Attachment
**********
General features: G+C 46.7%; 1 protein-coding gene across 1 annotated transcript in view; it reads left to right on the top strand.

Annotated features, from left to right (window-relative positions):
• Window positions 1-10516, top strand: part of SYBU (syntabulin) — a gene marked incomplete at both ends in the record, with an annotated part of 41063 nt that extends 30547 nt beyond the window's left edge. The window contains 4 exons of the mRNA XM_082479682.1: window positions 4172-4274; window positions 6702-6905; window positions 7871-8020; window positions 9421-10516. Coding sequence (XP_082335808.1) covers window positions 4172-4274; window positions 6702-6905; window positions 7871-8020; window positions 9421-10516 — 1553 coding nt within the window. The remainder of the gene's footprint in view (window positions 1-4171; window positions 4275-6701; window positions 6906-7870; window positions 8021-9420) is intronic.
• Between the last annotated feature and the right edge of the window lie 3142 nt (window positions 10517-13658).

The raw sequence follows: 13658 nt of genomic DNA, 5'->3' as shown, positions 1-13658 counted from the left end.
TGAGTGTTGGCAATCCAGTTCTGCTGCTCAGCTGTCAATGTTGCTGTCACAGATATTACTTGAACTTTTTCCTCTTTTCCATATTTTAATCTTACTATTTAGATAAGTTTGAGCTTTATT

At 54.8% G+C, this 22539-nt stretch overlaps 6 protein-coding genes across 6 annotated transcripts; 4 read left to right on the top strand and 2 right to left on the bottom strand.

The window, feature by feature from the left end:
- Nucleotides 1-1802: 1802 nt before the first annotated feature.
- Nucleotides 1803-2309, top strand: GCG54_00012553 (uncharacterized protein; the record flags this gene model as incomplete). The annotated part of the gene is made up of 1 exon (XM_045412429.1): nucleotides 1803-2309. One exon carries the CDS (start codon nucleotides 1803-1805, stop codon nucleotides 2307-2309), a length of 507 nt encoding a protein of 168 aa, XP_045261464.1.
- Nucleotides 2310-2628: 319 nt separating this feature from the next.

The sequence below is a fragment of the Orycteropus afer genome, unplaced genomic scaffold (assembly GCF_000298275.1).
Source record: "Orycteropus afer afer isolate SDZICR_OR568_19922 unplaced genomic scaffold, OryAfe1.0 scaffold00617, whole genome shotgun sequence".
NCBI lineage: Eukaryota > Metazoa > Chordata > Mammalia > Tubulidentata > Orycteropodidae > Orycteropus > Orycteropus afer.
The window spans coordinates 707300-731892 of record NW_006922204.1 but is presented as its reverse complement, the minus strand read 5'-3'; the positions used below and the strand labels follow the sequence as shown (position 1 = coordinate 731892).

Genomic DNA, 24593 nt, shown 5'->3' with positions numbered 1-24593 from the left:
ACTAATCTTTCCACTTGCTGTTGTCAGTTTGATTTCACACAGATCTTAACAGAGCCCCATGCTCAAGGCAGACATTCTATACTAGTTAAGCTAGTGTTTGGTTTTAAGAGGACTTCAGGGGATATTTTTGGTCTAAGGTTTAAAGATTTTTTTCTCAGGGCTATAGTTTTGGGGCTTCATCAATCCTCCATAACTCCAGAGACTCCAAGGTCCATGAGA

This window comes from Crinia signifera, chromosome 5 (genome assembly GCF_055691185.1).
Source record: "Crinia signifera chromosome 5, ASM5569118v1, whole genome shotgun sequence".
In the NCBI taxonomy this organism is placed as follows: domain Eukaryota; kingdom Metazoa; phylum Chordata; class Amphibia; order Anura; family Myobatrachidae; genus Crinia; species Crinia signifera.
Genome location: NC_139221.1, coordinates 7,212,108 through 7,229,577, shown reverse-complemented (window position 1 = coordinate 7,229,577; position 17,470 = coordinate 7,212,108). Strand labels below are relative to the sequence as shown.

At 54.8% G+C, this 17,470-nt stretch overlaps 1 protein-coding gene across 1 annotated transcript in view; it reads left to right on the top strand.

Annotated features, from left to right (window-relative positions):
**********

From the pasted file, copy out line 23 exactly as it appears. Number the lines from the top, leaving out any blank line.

Annotated features, from left to right (window-relative positions):